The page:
“In the interests of good sportsmanship, here’s to the 2013 National League West Division champs.Congratulations are in order. Even to a bunch as classless as the Los Angeles Dodgers, the first players not wearing Diamondbacks uniforms to celebrate a championship by diving into the Chase Field pool. Informally, the Arizona Diamondbacks management had asked their Dodgers counterparts, should their lads clinch the division at Chase Field, to kindly celebrate in the clubhouse until the fans cleared out. For safety’s sake. Well, the Diamondbacks got their answer. Effectively: We got some “safety,” for you. Right here….” Continue reading

The Last Birthday Gift

blown out candles on a birthday cakeThis is my birthday. It’s also the third anniversary of my father’s death, as the two dates collided for all time when I found him dead, as if asleep, in his favorite chair when I went to my parents condo to meet him for a late birthday dinner, December 1, 2009.

I feel no more in the mood to celebrate my birth this day than I did that one, and seriously doubt if I ever will again. I miss my father terribly, every day really, and yet I recall that moment when I realized he was gone with mixed emotions. I knew that the old soldier, 89, fighting cancer, a heart condition and old war wounds, was facing a sharp down-turn in his quality of life; I knew that this was the way he always said he wanted to go out—quickly, without drama, humiliation or excessive expense—and I knew that among the members of his immediate family, I was the one whom he would have wanted to find his abandoned body. I never felt closer to my father, who, like so many of his gender and generation, had trouble expressing affection and intimacy directly, than I did in those last moments before the EMT’s arrived, as I stroked his thin, gray hair and said good-bye.

I have also come to believe that he gave me a great gift three years ago, probably unconsciously, but with my father, you never know.  He detested and rejected all forms of score-keeping, including regrets, accolades, praise and bucket lists. He was proud of many things in his life, especially his military service and his family, but he never felt superior to another human being based on what had happened in the past. My father believed that what mattered in life was going forward—doing one’s duty, helping others, setting a good example, and making every minute of your life count by trying to leave the world, even if it is only your small corner of it, better than it was before you got there. And when you’re done, you’re done. There is nothing to be sad about, or to be afraid of, or to regret; no recriminations for what didn’t happen, what couldn’t be completed, or mistakes made along the way. Just do your best, as you have learned to do it, for as long as you can. It’s not a competition, and you shouldn’t judge yourself by anyone’s standard but your own.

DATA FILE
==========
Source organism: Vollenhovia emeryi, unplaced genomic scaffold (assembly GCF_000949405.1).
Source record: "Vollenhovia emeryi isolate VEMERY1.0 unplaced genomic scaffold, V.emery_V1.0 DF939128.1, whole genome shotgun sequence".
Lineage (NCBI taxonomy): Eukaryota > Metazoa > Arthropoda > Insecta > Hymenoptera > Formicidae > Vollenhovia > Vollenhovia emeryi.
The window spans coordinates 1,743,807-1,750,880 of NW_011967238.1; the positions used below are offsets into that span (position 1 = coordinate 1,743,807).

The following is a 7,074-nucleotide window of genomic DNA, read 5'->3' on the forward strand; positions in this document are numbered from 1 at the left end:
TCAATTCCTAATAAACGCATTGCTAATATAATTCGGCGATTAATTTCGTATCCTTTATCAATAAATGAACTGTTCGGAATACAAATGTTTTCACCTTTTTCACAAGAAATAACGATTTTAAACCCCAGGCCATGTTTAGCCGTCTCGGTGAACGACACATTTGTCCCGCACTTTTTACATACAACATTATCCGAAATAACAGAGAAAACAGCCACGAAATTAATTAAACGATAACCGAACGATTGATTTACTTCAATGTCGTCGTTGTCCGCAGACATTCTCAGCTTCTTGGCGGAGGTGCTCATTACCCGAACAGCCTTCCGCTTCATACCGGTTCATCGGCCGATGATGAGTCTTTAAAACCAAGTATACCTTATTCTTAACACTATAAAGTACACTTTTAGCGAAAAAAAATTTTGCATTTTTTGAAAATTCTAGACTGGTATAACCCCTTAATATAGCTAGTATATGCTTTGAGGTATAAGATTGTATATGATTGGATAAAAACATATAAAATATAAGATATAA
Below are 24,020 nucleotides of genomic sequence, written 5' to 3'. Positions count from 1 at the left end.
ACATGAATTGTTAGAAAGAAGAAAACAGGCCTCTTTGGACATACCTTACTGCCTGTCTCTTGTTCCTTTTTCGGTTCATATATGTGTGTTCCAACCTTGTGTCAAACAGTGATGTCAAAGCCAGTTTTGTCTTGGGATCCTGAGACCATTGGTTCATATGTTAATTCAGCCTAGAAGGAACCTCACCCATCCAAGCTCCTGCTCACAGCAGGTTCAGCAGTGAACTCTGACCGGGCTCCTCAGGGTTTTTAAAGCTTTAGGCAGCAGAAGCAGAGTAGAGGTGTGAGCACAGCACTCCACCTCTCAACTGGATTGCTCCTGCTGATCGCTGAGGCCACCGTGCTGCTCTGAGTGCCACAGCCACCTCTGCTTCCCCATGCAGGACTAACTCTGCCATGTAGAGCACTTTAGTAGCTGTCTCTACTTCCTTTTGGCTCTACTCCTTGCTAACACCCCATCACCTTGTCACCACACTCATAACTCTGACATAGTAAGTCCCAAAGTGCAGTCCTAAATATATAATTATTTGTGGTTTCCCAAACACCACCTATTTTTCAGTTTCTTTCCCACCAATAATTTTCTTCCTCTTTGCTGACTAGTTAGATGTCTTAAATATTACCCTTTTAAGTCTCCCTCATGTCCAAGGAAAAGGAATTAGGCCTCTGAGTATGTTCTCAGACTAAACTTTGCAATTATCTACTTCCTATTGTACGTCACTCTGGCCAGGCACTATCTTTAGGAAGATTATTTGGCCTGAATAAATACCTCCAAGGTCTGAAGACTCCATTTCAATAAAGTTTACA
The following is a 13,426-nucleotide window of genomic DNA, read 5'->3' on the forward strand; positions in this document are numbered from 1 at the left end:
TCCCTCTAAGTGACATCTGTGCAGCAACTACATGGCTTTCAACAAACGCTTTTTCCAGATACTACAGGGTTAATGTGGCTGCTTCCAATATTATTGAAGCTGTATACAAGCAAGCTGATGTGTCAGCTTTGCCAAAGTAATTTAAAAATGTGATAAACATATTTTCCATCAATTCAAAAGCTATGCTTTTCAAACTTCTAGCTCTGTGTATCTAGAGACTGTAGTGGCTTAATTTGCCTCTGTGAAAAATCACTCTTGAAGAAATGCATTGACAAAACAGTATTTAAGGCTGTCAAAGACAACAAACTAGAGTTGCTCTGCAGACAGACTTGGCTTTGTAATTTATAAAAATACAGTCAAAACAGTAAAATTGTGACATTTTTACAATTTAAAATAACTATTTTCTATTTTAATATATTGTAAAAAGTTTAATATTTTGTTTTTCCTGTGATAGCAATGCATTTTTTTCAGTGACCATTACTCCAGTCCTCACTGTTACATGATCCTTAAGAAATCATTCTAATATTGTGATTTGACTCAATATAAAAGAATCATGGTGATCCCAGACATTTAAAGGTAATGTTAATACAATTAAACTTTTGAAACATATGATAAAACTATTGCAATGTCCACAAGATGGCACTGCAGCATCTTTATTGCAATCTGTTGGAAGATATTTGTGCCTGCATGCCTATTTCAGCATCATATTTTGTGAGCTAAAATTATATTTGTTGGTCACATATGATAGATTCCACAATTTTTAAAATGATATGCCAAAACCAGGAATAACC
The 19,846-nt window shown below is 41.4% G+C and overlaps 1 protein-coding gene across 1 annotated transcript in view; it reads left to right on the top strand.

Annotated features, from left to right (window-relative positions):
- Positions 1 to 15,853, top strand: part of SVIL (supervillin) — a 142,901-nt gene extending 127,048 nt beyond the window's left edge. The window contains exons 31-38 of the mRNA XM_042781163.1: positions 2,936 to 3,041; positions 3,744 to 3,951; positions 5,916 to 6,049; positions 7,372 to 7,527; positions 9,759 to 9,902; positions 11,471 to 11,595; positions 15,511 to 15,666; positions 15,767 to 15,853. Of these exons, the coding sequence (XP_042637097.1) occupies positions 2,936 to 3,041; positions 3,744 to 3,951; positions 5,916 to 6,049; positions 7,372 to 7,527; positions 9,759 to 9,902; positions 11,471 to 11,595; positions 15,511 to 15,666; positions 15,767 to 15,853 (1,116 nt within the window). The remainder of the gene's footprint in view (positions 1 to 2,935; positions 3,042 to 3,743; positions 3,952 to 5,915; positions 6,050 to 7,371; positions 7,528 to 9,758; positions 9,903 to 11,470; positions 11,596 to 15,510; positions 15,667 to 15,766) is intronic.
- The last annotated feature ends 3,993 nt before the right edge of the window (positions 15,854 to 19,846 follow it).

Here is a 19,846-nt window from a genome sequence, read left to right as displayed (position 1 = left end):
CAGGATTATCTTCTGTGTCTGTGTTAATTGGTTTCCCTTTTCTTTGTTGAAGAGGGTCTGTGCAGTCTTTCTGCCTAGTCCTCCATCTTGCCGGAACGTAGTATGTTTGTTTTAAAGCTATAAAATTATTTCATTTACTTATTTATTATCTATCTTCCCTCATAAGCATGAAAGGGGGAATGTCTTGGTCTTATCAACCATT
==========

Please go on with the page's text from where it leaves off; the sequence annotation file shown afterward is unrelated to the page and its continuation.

My father’s death reminded me that there is nothing special about being born. Everybody is born. It is how we use whatever time we have, when we use it well, that is truly worth celebrating, and even then, past achievements never justify resting on our laurels as long as we are still capable of doing some good, and have time left to do it.